The lawyer has represented a number of communities in similar situations near Jerusalem and in the South Hebron Hills area of the occupied West Bank for years.
In March, the Norwegian Refugee Council set out its detailed concerns about the lawyer’s activities in a confidential nine-page memo shared with diplomats and aid officials.
It notes that in January 2016, the Israeli government filed a response to a petition by Bedouin communities challenging Israeli demolition orders against them.
The Israeli state attorney’s legal filing, a copy of which was obtained by The Electronic Intifada, states that Brigadier-General Dov Sedaka was appointed by the Civil Administration a year earlier to “negotiate” with the community over its transfer from its current location.
Sedaka held some 20 meetings with members of the community and the Israeli attorney funded by the Norwegians. But the state’s filing says that the negotiations were “not fruitful” because the Israeli lawyer had stopped representing the communities and a lawyer from the Palestinian Authority had taken his place.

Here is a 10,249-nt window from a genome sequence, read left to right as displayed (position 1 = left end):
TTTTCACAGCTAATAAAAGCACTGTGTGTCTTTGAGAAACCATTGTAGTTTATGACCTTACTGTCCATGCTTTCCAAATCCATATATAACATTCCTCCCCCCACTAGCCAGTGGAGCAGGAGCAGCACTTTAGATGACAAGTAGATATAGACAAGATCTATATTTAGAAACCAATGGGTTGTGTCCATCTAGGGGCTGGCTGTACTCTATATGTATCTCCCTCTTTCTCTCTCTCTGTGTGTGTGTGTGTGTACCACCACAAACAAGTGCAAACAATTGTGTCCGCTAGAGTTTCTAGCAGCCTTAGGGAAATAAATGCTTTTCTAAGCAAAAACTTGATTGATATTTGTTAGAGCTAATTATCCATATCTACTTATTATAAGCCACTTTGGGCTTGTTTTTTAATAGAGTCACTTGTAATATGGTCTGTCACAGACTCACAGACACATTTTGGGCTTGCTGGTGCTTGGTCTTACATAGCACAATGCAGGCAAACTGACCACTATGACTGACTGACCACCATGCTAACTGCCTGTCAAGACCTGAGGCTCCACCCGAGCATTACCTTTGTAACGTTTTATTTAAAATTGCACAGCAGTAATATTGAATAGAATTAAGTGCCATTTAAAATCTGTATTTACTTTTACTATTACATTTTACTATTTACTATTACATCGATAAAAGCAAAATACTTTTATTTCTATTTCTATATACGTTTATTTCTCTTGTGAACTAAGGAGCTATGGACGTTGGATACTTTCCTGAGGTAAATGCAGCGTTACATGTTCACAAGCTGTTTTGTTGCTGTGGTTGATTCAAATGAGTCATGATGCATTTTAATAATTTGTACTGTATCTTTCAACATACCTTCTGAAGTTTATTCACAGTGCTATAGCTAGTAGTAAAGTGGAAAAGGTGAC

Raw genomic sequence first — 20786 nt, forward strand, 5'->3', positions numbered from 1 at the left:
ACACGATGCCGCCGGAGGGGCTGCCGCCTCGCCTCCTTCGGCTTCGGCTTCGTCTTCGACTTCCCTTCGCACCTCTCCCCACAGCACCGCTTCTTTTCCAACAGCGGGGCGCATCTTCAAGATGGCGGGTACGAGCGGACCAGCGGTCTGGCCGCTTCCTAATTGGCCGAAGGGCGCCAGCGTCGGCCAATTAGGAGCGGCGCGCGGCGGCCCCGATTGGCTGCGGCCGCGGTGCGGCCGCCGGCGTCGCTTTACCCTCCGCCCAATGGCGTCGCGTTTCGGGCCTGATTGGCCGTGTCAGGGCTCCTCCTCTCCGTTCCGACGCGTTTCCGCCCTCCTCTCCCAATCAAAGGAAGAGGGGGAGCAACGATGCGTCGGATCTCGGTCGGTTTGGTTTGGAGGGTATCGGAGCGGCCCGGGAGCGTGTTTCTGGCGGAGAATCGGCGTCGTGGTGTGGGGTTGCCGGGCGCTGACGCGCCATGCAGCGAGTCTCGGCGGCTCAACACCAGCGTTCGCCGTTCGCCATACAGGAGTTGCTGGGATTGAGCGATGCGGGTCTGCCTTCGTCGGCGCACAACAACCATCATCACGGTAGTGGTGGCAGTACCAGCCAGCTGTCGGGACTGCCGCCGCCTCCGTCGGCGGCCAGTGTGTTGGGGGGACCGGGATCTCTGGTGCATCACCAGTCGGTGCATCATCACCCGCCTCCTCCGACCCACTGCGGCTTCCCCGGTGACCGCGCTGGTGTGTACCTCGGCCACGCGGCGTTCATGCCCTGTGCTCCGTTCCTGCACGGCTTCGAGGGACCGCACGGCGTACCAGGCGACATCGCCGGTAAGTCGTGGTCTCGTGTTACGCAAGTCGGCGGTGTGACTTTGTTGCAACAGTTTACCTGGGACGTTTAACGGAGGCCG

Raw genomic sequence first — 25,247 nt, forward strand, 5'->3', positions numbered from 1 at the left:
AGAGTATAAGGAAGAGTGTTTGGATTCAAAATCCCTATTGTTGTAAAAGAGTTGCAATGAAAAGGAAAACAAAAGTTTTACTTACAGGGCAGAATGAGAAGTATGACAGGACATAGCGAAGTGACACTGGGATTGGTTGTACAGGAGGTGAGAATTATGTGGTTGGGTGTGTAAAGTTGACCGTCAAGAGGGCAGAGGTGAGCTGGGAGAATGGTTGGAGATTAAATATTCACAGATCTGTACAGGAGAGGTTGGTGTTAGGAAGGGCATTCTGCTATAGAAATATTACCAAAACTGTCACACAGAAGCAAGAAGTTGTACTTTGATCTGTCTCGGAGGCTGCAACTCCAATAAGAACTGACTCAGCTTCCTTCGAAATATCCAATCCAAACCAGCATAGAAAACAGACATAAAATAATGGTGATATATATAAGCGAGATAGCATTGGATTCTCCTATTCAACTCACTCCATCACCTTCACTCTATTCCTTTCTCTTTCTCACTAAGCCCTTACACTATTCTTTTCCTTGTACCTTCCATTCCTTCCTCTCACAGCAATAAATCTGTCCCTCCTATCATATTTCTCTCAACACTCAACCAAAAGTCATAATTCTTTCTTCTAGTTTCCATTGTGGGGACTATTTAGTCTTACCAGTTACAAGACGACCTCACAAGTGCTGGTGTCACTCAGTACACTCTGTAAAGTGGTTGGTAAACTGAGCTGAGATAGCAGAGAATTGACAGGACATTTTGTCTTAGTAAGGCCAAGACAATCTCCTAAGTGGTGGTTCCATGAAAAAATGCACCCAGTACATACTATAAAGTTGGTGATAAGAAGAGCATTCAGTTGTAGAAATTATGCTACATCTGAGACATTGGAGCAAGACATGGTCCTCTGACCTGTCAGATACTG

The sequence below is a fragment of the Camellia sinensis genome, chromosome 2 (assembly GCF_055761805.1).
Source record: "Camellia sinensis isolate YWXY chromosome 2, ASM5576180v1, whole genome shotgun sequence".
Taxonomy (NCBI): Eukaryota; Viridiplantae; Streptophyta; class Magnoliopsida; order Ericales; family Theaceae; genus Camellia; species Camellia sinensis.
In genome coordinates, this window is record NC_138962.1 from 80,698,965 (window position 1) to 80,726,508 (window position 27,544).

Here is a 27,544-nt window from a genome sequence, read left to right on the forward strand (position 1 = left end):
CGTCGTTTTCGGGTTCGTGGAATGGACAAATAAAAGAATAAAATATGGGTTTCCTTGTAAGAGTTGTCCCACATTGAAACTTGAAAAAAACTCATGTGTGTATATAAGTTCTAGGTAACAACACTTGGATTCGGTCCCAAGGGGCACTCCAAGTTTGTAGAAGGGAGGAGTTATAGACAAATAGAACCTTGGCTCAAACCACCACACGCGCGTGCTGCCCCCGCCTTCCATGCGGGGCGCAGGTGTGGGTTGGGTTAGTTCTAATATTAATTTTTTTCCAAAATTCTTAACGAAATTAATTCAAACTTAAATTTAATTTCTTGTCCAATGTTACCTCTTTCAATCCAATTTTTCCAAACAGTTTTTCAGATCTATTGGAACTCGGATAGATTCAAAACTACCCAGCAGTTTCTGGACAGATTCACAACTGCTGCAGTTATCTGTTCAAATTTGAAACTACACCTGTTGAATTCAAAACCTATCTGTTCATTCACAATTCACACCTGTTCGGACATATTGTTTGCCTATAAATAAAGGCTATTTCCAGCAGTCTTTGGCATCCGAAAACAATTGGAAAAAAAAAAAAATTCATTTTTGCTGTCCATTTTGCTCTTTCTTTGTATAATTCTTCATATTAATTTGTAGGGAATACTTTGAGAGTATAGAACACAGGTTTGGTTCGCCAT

Since April 2015, Israel “has specifically targeted the Abu Nuwwar Bedouin community for transfer to al-Jabal West,” a forced resettlement township, the UN High Commissioner for Human Rights reported in January. The land the community lives on is located in the southern part of E1, a large area east of Jerusalem where Israel is expanding its settlements.
Israeli settlement of E1 would effectively sever the northern and southern parts of the occupied West Bank from each other. According to the UN report, an Israeli official told dozens of families that Israel “would not permit the Abu Nuwwar community to remain in its current location.” Since 1998, Israel has issued some 200 demolition orders to the community. Only a handful are currently stayed by court orders, meaning that large-scale demolitions can happen at any time.
According to the Palestinian Authority directive, there are about 3,000 Palestinian Bedouins living in communities east of Jerusalem under threat of forced, mass displacement. They are in Area C, the approximately 60 percent of the West Bank where Israel retains full control under the 1993 Oslo accords.
“One lesson learned was of the illegal Israeli forcible transfer of Palestinian families from the al-Jahalin tribe,” the PA directive states, referring to a Jerusalem-area community forcibly transferred since the late 1990s to make way for the expansion of the Maaleh Adumim settlement.